Thank you! Where can I find more info on Audiogram Direct?
AudiogramDirect is a feature in Phonak Target that lets you do hearing threshold testing using your hearing aids. If your loss is sensorineural you can you use the resulting audiogram to fine tune your hearing aids.
Here’s a link to Phonak’s ‘stellar’ documentation.
When I test for continuity between my results and the results from my most excellent audi, we’re pretty close. The results I get doing my own testing are a tad more optimistic: I know when the tone is being presented so I can better pick it out from all the tinnitus.
Well the documentation is at least a starting point. Thanks, I’ll definitely spend some time with it.
This thread came to mind this evening. A buddy of mine that listened to Robert Cray back in the day called. After the visit I listened to Robert Cray’s “Don’t Be Afraid of the Dark“. It sure brought back memories. My Phonak Audeo M aids with aggressive Sound Recover 2 did pretty good, not perfect but pretty darn good. Look at my audiogram, I still enjoy music.
Was a big fan of Mr. Cray. Saw him quite a few times and used to cover a few of his tunes. Glad you can still enjoy it.
This thread resonates a lot with me. I’ve been playing guitar and singing for other folks for 55 years and started suffering from hearing loss several years ago. I also have the problem of not knowing if I’m on key. Because of this and Covid-19, the only time I get out my guitar nowadays is at home. But still, the guitar sounds a little odd to me. I have had the KS8s for a little more than a year and I don’t know if they can be adapted to help.
The programs my audi set up are:
Listening to Music
and of course,
Cinema & Theater
I would really like to make better sense of what I hear.
My audiogram is from 3/2019.
Getting another brand of aids right now is out of the question.
Any suggestions would be appreciated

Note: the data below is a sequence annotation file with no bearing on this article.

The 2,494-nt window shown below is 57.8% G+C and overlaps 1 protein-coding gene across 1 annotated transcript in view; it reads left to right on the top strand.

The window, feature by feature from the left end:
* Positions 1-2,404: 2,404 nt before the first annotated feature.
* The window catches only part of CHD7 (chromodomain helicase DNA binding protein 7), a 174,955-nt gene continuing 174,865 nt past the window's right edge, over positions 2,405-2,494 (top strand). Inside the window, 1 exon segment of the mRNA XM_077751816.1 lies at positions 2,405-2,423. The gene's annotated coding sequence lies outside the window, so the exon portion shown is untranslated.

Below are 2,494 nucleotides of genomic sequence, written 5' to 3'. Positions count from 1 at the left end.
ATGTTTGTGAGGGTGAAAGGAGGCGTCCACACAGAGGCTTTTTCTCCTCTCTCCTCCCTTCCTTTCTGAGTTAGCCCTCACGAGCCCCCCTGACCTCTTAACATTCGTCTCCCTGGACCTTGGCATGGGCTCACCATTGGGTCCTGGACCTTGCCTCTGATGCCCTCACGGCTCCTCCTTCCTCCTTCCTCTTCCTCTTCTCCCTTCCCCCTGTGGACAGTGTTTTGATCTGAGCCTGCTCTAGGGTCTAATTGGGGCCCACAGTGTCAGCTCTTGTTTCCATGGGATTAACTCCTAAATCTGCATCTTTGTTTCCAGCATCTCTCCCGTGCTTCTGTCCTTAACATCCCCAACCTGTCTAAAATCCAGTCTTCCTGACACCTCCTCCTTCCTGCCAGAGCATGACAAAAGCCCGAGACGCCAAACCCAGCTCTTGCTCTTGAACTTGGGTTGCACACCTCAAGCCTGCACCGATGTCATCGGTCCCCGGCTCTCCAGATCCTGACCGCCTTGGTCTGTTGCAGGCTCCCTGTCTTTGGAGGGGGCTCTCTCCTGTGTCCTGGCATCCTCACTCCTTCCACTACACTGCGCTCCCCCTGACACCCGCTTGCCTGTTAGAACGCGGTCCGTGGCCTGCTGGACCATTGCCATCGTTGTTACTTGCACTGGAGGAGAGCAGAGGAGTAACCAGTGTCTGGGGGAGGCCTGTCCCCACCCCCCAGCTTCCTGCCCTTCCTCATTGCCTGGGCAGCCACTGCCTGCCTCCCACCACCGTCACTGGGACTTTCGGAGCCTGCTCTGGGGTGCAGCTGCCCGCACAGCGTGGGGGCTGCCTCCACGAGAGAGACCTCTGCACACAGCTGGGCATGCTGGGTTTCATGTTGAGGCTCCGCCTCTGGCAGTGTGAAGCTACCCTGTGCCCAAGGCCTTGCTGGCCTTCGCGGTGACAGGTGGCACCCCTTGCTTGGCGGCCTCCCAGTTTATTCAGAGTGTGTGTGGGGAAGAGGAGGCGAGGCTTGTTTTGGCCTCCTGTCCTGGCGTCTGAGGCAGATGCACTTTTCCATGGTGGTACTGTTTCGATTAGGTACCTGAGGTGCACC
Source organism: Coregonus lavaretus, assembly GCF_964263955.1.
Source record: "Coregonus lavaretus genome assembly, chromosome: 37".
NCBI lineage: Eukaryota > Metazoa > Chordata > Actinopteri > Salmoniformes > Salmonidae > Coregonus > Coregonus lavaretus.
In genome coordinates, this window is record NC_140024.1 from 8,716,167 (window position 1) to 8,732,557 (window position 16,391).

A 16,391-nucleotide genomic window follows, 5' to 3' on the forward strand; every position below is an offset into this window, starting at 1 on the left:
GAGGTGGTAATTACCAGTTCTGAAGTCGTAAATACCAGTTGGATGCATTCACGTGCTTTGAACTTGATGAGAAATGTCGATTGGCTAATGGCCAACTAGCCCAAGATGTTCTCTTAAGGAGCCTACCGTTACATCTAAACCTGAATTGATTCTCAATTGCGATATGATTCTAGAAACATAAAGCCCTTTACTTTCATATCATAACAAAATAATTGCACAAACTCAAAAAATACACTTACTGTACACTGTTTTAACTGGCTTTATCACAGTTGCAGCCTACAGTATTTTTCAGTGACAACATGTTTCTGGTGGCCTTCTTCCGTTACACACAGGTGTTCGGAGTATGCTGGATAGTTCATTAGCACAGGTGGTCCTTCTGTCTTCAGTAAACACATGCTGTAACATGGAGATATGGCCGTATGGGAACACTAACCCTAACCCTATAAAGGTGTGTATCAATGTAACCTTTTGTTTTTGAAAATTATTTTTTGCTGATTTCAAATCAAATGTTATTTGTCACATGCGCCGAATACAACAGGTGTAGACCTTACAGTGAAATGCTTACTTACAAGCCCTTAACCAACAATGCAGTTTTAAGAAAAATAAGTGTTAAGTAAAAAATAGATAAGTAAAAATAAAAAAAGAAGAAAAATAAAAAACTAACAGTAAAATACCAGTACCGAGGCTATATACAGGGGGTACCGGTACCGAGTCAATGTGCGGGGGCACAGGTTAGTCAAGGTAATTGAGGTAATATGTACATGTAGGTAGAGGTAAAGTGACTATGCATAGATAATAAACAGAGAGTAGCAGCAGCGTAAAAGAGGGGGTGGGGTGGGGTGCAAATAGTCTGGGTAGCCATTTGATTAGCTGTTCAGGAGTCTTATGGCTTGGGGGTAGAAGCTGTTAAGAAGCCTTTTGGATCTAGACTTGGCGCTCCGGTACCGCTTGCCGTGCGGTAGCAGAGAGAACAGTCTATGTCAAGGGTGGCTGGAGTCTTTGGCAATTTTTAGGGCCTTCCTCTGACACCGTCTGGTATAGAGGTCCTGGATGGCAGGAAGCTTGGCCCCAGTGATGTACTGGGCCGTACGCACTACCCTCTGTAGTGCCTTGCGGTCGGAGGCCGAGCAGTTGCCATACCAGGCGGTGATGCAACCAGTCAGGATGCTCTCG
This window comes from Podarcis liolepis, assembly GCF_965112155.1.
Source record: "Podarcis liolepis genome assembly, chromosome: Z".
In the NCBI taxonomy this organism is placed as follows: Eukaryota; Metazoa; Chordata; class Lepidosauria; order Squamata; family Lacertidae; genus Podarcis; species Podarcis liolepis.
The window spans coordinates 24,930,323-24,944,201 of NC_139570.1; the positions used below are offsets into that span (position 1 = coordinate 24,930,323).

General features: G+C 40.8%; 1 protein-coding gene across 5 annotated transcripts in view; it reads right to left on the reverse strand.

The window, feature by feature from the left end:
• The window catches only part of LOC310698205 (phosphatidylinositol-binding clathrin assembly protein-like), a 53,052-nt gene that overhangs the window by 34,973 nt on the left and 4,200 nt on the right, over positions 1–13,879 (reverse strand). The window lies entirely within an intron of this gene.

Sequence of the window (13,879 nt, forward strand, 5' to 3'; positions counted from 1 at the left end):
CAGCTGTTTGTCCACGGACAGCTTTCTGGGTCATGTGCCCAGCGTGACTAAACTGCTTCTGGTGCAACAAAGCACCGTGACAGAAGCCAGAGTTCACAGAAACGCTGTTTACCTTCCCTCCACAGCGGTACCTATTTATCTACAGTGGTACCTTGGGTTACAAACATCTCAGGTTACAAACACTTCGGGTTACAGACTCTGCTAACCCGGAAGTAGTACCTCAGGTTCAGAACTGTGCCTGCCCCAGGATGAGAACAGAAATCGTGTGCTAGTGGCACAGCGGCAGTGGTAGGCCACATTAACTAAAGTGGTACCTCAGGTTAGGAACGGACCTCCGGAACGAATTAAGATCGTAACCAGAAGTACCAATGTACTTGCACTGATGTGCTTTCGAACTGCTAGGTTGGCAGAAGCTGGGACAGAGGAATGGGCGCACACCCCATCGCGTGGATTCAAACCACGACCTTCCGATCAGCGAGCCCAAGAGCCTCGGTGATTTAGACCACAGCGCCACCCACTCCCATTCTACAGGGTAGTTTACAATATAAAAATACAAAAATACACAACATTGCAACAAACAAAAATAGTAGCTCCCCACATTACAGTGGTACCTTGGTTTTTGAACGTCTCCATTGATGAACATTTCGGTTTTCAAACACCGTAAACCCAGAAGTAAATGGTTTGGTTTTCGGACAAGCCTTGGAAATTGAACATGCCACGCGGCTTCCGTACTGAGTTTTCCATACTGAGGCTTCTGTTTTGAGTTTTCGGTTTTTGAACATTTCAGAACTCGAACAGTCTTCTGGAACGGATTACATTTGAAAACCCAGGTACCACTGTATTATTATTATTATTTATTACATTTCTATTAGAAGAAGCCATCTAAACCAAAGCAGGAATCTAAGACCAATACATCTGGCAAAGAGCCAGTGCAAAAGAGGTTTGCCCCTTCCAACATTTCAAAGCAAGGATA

The not having the ability to tell if you’re in key is the thing that has really had the biggest effect on my confidence and ability to sing with others. This is after a 45 year career of making music, mostly as a lead singer in small and large ensembles.
Take a look at some of the suggestions above. Turning off Sound Recover seems to make a lot of sense for my hearing loss and looking at your audiogram probably yours as well. If you ever get back to performing, in ear monitors made it very doable for me. I would take my aids out and just use the in ears as they sounded a lot better than using the aids as monitors.
Good luck trying to achieve what you’re after. If I find anything helpful I’ll be sure to pass it along.
I am an 82 year old amateur musician who recently took up classical guitar about the same time I realized my hearing was deteriorating.
I purchsed a pair of used Phonak V70s off ebay, and acquired the Target software. I was able to hear all the high frequency sounds that have been missing, and set up a dedicated music program with anything that could change the pitch or distort the sound like sound recovery turned off.
What a difference. Things like ghost fret buzzing dissipeared, and the guitar really sounds natural.
Being able to sit in front of my computer with the guitar in hand, while making programming changes has been fantastic for me.
You should give it a try.
Get ready to go down a rabbit hole:
1 - hearing aids are programmed for speech recognition, not music
2 - hearing aids heavily depend on active sound processors
3 - audiologists do not know how to program aids for performing musicians